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I have a custom model that holds some DateTime values, and a custom DataAnnotation that's built to compare these values.

Here's the properties with their annotations:

[Required]
[DataType(System.ComponentModel.DataAnnotations.DataType.Date)]
[Display(Name = "Start Date")]
public DateTime StartTime { get; set; }

[DataType(System.ComponentModel.DataAnnotations.DataType.Date)]
[Display(Name = "End Date")]
[CompareTo(this.StartTime, CompareToAttribute.CompareOperator.GreaterThanEqual)]
public DateTime? EndTime { get; set; }

The CompareTo attribute is the one in question. I get an error:

Keyword 'this' is not available in the current context

I've tried placing only StartTime in the annotation with no luck. How can I pass in a property value from the same model class?

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up vote 2 down vote accepted

I've tried placing only StartTime in the annotation with no luck. How can I pass in a property value from the same model class?

That's impossible because attributes are metadata that is baked into the assembly at compile-time. This means that you can pass only CONSTANT parameters to an attribute. Yeah, that's a hell of a limitation because in order to perform such an obvious validation thing as comparing 2 values in your model you will have to write gazzilion of plumbing code such as what I have illustrated here for example: http://stackoverflow.com/a/16100455/29407 I mean, you will have to use reflection! Come on Microsoft! Are you serious?

Or just cut the crap of data annotations and start doing validation the right way: using FluentValidation.NET. It allows you to express your validation rules in a very elegant way, it greatly integrates with ASP.NET MVC and allows you to unit test your validation logic in isolation. It also doesn't rely on reflection so it is super fast. I have benchmarked it and using it in very heavy traffic production applications.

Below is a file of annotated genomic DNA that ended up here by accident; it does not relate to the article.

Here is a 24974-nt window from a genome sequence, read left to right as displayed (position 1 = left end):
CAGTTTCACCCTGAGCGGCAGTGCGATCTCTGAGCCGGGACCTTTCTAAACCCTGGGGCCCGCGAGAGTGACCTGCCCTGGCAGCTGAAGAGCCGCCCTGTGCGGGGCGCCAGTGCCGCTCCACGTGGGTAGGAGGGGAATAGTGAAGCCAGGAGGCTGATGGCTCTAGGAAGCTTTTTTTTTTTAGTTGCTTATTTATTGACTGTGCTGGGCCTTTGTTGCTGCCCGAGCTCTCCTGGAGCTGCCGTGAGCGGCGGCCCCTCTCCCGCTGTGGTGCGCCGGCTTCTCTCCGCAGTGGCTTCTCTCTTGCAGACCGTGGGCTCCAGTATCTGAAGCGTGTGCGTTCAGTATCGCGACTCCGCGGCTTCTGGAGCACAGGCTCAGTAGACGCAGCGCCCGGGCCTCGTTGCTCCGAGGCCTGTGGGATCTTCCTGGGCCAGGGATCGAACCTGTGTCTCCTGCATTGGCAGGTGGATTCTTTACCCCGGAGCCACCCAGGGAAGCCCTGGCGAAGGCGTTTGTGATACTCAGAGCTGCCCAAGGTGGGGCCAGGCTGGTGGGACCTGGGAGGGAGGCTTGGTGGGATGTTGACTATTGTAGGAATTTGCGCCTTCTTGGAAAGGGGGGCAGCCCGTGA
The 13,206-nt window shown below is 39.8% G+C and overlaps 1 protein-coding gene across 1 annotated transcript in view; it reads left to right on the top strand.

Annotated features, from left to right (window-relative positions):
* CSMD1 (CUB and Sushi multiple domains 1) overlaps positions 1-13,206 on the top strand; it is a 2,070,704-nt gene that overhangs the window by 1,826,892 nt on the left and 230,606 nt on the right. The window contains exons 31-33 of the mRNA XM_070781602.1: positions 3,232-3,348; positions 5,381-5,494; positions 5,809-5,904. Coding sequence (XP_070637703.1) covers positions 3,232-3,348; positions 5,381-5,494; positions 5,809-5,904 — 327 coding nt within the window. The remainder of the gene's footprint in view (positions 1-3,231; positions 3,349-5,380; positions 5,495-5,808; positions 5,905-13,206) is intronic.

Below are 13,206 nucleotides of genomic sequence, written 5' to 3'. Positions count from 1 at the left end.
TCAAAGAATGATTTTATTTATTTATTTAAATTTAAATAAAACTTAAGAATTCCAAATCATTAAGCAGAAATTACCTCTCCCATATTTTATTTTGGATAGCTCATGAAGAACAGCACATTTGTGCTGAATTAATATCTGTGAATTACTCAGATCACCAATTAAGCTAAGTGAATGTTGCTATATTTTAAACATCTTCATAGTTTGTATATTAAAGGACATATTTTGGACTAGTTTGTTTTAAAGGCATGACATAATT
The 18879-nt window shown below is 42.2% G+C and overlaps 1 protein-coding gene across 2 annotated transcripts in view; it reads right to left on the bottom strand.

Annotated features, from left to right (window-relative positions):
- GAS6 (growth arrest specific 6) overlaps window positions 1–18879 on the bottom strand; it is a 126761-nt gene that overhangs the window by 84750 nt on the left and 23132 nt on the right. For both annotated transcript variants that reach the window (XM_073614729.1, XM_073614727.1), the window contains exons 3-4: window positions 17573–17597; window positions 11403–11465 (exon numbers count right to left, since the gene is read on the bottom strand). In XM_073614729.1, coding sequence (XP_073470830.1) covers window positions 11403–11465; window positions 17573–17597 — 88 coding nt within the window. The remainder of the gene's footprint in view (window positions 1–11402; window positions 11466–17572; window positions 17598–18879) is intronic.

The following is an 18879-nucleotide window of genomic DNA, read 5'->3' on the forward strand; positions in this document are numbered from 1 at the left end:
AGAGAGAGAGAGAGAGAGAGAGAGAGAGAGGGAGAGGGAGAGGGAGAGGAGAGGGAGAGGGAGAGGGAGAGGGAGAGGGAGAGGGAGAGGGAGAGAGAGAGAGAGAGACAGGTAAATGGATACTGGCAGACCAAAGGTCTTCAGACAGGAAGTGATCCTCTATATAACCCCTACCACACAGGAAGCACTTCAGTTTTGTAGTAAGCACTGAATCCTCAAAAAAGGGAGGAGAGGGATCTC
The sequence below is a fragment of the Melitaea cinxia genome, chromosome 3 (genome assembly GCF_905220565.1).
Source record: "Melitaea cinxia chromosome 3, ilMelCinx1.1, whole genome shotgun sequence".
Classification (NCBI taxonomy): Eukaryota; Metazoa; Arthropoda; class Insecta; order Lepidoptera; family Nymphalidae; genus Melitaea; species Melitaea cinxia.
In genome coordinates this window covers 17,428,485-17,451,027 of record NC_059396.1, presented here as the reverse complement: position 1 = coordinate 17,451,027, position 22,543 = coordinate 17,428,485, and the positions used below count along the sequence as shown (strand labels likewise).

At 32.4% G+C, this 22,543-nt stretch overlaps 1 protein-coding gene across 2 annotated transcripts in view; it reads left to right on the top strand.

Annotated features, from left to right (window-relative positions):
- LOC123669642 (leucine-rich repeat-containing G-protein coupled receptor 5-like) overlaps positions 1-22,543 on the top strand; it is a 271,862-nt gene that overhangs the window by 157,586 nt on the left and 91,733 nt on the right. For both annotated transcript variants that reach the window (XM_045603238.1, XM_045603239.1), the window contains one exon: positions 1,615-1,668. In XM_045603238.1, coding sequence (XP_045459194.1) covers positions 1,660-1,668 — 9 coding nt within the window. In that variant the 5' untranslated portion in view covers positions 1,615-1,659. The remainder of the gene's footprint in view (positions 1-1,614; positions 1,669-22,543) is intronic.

Data annotations just don't cut the mustard compared to imperative validation rules when you start writing applications that are a little more complicated than a Hello World and which require a little more complex validation logic than you would have in a Hello World application.

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I'm... not sure how to react to this. Should I be appreciative? Should I be offended? Perhaps I'll let the audience be the judge. I suppose I'll check out FluentValidation. – shruggernaut Jul 18 '13 at 21:04
2  
Why would you be offended? No offense, I guess the blog posts around the internet are just missing important aspects of ASP.NET MVC. It's not your mistake that you read somewhere that validation in ASP.NET MVC is done with Data Annotations and attempted to implement it in your application until you hit its limitations. Don't worry I have gone exactly the same way as you and did the same mistakes. That's why I answered with an alternative approach hoping that people won't repeat those mistakes in the future. – Darin Dimitrov Jul 18 '13 at 21:05
    
Hah, I was half-joking. Your post obviously emits a sort of "fed up with MVC" tone, it took me by surprise. Thinking about it, this is a really dumb issue :| – shruggernaut Jul 18 '13 at 21:06
1  
I don't think that comparing 2 properties in a validator is a dumb issue. It's so common. Come on Microsoft, what were you thinking when you took the design decision of building validation logic with data annotations? – Darin Dimitrov Jul 18 '13 at 21:07
    
The "dumb issue" in question refers to DataAnnotations themselves. Your suggestion isn't half bad, I'll have to consult my colleague on using FluentValidation, however. – shruggernaut Jul 18 '13 at 21:09

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